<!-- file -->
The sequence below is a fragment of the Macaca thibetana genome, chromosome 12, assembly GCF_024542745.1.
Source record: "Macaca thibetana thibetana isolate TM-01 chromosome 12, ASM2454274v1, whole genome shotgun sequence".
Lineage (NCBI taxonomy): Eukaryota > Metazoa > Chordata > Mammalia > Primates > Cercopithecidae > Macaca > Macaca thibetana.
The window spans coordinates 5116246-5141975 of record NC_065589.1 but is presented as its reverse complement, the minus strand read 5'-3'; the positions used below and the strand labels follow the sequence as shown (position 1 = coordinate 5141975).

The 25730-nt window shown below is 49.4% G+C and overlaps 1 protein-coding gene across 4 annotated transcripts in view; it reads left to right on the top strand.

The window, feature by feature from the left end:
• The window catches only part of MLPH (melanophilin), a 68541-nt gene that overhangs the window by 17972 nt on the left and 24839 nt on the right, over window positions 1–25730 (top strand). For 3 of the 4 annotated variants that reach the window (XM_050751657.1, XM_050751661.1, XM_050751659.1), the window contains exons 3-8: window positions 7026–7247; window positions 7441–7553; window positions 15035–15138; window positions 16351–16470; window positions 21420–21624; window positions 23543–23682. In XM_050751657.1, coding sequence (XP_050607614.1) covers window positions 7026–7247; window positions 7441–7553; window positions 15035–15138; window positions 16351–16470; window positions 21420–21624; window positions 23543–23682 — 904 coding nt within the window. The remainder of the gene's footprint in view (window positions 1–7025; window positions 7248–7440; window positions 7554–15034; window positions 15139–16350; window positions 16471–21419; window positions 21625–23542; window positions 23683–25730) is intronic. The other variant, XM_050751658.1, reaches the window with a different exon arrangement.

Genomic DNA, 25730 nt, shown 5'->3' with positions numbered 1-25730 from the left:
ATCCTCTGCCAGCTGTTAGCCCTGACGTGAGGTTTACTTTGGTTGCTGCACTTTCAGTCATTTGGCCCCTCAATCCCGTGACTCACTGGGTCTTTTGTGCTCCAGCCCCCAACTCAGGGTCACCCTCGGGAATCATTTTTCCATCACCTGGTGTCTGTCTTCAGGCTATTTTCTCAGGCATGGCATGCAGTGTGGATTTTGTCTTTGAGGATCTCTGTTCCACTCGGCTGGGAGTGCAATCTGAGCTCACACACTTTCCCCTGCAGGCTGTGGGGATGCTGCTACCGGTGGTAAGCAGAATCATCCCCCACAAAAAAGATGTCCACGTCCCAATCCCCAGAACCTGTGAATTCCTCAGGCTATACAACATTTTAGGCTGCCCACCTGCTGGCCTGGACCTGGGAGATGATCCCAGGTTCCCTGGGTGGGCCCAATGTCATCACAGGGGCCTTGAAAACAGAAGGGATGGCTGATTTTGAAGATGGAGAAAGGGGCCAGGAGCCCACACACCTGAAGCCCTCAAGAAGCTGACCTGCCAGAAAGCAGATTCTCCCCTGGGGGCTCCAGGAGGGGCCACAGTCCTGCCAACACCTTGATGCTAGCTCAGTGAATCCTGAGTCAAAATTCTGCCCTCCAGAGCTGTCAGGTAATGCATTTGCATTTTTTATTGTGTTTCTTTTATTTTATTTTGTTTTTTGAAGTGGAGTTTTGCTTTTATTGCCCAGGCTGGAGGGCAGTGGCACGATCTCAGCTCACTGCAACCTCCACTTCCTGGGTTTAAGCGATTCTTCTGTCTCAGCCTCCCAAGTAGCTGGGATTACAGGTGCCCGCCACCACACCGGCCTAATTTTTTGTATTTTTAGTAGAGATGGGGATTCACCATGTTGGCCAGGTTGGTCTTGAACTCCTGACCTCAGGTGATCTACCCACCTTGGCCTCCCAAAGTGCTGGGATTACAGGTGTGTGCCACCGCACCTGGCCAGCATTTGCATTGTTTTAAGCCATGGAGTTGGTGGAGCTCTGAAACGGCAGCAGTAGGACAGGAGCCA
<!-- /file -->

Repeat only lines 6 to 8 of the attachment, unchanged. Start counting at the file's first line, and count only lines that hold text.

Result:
The window, feature by feature from the left end:
• The window catches only part of MLPH (melanophilin), a 68541-nt gene that overhangs the window by 17972 nt on the left and 24839 nt on the right, over window positions 1–25730 (top strand). For 3 of the 4 annotated variants that reach the window (XM_050751657.1, XM_050751661.1, XM_050751659.1), the window contains exons 3-8: window positions 7026–7247; window positions 7441–7553; window positions 15035–15138; window positions 16351–16470; window positions 21420–21624; window positions 23543–23682. In XM_050751657.1, coding sequence (XP_050607614.1) covers window positions 7026–7247; window positions 7441–7553; window positions 15035–15138; window positions 16351–16470; window positions 21420–21624; window positions 23543–23682 — 904 coding nt within the window. The remainder of the gene's footprint in view (window positions 1–7025; window positions 7248–7440; window positions 7554–15034; window positions 15139–16350; window positions 16471–21419; window positions 21625–23542; window positions 23683–25730) is intronic. The other variant, XM_050751658.1, reaches the window with a different exon arrangement.

Genomic DNA, 25730 nt, shown 5'->3' with positions numbered 1-25730 from the left: